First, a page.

For some, whether or not to breastfeed their baby is a decision to be made after much thought and discussion. For me, there was never a question. From the moment I knew I was pregnant, I also knew that I would nourish my child the way God intended: with breastmilk. I also had every intention of breastfeeding for at least a year, longer if all was going well.
Like many first time moms, I thought breastfeeding would be easy. It’s natural, after all, so we’d both have an instinct on how to do it right. Besides, how hard could it be: baby opens mouth, mom inserts nipple, baby happily sucks until her tummy is full. Easy peasy, right?
Not so much, it turns out. Although my daughter successfully latched minutes after birth (with a lot of help and guidance from our midwife), the going got tough after we came home. Munchkin had a lot of latching issues for which we sought help from two different Lactation Consultants, a physical therapist and a chiropractor. It took two months of cracked, bleeding nipples and a screaming baby for Munchkin and I to finally get the hang of things. Many moms would have given up by then, and I would not have blamed them, but I was determined to feed my child the most nutritious food I could give her.
Then the PPD set in. Actually, it knocked me on my ass. It took another couple of dark months for me to finally admit to myself that I could not control the way I was feeling and that I needed help. I researched the hell out of all the medications that I could safely take while breastfeeding. Even though I was intensely depressed and would often sob inconsolably while feeding my child, I still couldn’t let myself give up on breastfeeding.
Being put on medication for the PPD has made a world of difference. I was finally able to bond with my baby and feel joy about being a mom. Things have been much easier for me and Munchkin in the feeding department and I thought we were in the clear. But then I started having strange new symptoms.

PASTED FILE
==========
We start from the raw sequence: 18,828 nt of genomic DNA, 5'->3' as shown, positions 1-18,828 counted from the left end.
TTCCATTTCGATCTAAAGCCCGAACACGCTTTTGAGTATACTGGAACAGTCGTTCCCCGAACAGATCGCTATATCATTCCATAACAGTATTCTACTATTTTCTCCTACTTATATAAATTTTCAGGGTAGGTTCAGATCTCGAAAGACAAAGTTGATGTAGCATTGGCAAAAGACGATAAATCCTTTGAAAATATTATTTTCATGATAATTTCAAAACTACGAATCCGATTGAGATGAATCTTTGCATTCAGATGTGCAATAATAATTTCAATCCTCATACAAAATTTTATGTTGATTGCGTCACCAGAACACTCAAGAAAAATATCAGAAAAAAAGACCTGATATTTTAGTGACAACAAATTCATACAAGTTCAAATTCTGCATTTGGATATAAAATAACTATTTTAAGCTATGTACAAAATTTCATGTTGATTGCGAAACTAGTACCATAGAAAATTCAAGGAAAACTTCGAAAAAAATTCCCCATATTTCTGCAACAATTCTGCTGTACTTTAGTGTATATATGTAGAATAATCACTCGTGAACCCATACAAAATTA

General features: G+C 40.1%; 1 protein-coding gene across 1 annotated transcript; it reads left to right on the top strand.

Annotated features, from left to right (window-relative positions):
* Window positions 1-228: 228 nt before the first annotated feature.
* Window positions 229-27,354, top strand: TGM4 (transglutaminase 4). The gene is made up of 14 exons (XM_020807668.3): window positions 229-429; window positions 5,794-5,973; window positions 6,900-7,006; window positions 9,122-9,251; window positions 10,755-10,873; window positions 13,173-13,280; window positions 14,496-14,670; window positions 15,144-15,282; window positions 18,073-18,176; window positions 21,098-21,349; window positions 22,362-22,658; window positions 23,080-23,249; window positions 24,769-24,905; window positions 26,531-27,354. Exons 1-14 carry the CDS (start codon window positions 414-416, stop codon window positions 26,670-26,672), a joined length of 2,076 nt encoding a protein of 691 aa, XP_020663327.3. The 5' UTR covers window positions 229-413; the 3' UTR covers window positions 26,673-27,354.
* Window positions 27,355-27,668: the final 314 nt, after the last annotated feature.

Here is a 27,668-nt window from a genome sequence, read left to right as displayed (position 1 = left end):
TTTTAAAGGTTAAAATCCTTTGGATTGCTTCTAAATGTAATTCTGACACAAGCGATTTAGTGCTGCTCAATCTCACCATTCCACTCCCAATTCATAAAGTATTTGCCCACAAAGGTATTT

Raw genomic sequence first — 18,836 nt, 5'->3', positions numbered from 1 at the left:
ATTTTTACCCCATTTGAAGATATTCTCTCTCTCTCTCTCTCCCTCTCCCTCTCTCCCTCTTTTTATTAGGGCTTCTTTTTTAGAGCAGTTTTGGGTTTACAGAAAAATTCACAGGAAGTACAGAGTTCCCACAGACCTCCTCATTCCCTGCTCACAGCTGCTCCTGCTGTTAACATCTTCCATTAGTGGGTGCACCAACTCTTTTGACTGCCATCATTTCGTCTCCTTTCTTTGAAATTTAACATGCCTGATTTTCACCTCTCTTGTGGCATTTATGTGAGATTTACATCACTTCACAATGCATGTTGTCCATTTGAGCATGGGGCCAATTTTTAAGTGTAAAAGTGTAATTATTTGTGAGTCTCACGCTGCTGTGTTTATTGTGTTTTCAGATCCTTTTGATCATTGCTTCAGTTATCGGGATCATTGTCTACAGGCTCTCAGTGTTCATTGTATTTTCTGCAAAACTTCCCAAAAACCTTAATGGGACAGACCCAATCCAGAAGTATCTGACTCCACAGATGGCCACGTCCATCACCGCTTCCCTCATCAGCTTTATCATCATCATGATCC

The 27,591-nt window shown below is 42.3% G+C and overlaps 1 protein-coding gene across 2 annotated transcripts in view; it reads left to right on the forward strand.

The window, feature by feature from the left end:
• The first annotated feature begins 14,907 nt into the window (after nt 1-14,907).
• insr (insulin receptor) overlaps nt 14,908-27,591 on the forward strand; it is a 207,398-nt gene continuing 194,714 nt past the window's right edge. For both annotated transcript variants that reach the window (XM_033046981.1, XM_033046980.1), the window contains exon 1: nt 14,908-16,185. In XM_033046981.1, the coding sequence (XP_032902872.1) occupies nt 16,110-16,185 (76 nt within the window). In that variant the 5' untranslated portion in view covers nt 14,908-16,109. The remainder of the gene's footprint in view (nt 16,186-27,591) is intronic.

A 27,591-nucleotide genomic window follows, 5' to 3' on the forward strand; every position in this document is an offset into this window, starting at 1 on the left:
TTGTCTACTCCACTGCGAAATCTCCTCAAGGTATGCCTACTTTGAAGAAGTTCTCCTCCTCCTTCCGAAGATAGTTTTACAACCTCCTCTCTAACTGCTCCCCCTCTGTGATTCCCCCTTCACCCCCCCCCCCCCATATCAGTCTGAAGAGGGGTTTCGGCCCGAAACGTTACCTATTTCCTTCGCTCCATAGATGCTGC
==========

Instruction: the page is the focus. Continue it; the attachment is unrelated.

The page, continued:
At every feed I have always been desperately thirsty right about the time I have a let down. My mom told me this happened to her and I’ve heard other women discuss it happening to them so I wasn’t concerned. But then I started to notice that along with the thirst came a deep and overwhelming sense of sadness. Like a huge surge in the depression that I thought was finally behind me (or at least under control). The sadness would linger for the first few minutes of each feed and then slowly dissipate. After a little while, I felt normal again. It was the oddest thing and I thought it was just a fluke occurrence the first few times. But it kept happening with every let down.
After several weeks of this overwhelming sadness I decided to talk to my midwife. I asked her if she had heard of this kind of thing happening to others. I fully expected her to say no. I really thought I was just a freak with weird depression issues. To my surprise, she responded that I had a little known condition called Dysphoric Milk Ejection Reflex (or D-MER). While I was relieved to know that I was not, in fact, nuts, it was also disheartening to discover yet another obstacle for me to overcome. So I did what I always do and I did some research. Here is what I found through a great website called D-MER.org: